Pacific moves 'classroom' to Sundance Film Festival

Pacific Students

Pacific students attended the Sundance Film Festival as part of a gift-funded grant program, which supports and fosters young filmmakers as the next generation of storytellers

The Sundance Film Festival is the ultimate gathering of original storytellers in film and University of the Pacific was represented by 20 students from the College of the Pacific.

For the first time since its inception, this year’s iteration of the Sundance Film Festival was not held in picturesque Park City, Utah. Due to the ongoing pandemic, the showcase turned into a virtual event. Promising directors were still on hand to showcase their work, but viewers watched from the comfort of their living rooms.

"Film has become a form of escapism for all of us during the pandemic," said Kevin Pontuti, director of the Media X program at Pacific. "This year we wanted to provide our students the opportunity to not only be part of the festival, but explore their passion for film."

Pacific students attended the festival as part of a gift-funded grant program, which supports and fosters young filmmakers as the next generation of storytellers. The students were able to see some of the biggest premieres of the year, short films and experimental films from around the world and attend panels and Q&A's with leaders in the industry.

While the COVID-19 pandemic has caused Pacific to continue with remote instruction, professors have been working diligently behind the scenes to innovate the virtual classroom and create experiential learning opportunities for students.

"It was fantastic to be able to expose our students to some of the best artists and storytellers in the film industry," said Pontuti. "The Media X program has been working hard to adapt to all of the restrictions in place because of COVID-19 and still provide our students with meaningful experiences."

As always, the Sundance Film Festival plotlines consistently reflect contemporary social issues. Several films focused on the diversity of the human experience.

"I was awestruck by all of the selections this year from all across the globe. Some very striking narratives and inspirational films," said Ramesh Borad '22, who attended the festival. "From now on, as a student and a filmmaker, I’ll always be looking for more diverse stories that have multiple angles."

The pandemic was also a topic that was widely portrayed throughout Sundance. Of course, it is not a surprise that the biggest story of the past year would impact the world of film. The pandemic has changed people's way of life and altered their relationship with entertainment, but what was fascinating at Sundance was seeing the many ways creators had to deal with it — whether it was in the stories they told or the logistical challenges of actually making the movie.

"The best part about experiencing Sundance as a student is that it shows us how to be think creatively when you are limited by situation or budget," said Erik Clemensen '21.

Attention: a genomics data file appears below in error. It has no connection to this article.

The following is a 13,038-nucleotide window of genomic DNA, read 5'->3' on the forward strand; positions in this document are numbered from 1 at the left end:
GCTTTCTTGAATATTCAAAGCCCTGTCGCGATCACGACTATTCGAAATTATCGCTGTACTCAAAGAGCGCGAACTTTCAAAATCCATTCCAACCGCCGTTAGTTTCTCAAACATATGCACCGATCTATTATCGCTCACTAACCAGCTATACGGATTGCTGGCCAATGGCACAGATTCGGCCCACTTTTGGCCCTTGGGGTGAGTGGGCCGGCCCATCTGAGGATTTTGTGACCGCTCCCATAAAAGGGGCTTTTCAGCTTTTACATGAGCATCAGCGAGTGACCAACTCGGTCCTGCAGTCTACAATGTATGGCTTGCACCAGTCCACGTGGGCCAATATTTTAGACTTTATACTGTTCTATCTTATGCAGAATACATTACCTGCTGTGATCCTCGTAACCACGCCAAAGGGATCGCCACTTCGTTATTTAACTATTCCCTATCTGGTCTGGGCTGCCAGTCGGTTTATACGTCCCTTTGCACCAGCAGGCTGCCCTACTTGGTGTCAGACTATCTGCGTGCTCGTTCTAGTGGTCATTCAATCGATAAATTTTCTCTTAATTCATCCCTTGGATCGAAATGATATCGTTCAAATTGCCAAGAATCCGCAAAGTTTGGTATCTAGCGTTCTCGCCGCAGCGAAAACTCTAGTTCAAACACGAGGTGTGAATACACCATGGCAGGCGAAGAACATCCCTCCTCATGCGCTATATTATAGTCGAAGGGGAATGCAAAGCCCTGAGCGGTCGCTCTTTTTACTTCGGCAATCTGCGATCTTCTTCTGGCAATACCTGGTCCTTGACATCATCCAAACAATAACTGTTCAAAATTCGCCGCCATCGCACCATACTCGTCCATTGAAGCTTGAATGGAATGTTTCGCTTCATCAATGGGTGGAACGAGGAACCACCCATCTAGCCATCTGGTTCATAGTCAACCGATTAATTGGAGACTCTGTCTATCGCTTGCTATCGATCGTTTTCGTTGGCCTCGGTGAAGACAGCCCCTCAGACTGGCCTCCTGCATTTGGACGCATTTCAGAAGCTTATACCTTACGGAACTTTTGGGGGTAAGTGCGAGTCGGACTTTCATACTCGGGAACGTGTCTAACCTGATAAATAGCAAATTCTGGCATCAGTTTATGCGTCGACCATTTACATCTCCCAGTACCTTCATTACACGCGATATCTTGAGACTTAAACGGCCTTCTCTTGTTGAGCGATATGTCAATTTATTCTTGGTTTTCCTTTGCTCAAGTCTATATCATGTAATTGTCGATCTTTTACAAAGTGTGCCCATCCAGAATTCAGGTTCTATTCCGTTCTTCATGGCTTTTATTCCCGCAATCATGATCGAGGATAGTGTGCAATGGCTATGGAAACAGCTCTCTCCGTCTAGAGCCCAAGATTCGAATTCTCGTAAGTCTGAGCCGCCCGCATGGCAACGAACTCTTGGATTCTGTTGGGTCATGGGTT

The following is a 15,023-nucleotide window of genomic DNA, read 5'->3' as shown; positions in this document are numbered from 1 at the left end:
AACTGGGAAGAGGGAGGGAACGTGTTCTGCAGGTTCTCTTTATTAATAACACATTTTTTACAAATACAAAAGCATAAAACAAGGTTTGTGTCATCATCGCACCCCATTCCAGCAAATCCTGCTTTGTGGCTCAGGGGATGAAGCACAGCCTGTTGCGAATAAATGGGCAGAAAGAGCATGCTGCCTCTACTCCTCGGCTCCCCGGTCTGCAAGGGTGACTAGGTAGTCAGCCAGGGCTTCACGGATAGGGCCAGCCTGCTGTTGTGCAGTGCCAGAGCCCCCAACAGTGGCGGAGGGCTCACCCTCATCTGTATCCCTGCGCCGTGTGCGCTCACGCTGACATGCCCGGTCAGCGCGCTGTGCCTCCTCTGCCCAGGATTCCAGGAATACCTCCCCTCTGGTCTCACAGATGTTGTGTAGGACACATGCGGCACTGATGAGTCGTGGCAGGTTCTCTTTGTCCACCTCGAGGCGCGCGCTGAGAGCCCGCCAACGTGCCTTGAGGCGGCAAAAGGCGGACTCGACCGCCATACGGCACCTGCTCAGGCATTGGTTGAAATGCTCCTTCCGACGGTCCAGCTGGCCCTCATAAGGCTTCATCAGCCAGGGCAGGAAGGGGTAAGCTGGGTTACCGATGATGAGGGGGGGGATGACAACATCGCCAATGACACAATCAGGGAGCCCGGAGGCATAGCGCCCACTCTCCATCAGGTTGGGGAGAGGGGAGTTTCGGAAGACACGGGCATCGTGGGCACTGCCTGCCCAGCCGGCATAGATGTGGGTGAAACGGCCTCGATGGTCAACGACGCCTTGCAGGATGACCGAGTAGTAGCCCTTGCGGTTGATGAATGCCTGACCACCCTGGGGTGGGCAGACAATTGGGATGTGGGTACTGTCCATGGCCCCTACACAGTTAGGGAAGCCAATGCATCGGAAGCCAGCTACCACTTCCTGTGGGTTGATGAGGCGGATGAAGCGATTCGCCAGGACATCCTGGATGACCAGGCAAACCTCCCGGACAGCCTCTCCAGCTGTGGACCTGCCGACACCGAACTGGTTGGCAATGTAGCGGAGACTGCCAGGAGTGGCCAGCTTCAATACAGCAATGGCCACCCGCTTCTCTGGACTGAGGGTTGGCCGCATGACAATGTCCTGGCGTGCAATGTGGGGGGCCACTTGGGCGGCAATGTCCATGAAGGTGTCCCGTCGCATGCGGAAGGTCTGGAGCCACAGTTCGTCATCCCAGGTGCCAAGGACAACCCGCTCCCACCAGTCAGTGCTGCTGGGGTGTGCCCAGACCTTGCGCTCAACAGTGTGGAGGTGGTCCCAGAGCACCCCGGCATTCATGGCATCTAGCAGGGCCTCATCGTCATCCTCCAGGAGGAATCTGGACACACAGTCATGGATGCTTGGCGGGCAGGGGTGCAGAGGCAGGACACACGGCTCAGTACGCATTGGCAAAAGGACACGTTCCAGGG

The group of students were also able to attend high-profile panel conversations, including a private Q&A with the Sundance filmmaking team for a film with NorCal roots — “First Date”. The film, directed by newcomers Manuel Crosby and Darren Knapp, is a dark comedy and coming-of-age thriller.

"Being able to hear from the filmmakers was not only enlightening in my understanding of the creative process," explained Samantha Tannahill '22. "It also was inspiring to see the extent the artists will go to see their vision through."

Another perk for students was learning of possible job or internship opportunities and how to network with influential people. As a world-famous festival, professionals from all facets of the industry made an appearance, even if virtually.

"Going into the entertainment industry can be daunting and discouraging since it’s often seen as an ‘unstable’ career path," said Hannah Ysabelle Alviso '21. "It was helpful for me to go to these events to network with others, find that encouragement and reassurance that anything is possible when you have the passion and determination to create what you want to create."

With the move to virtual film festivals this year, many students have been able to expand their reach and access to events. This fall, Pacific students attended the American Film Market, the Independent Film Project’s (IFP) Film Week and Film Independent’s Film Forum conference, and IFP’s WomXn Owning It Summit.

"It has been great to attend these events, but it has always been a dream of mine to attend Sundance as this is the 'Olympics' of the filmmaking world," said Angelique Doty '21. "It was a great opportunity to hear advice and career information from leading professionals in the filmmaking industry, as well as network to try to establish a position after graduation."

Click here to see more of the Pacific students experience at Sundance.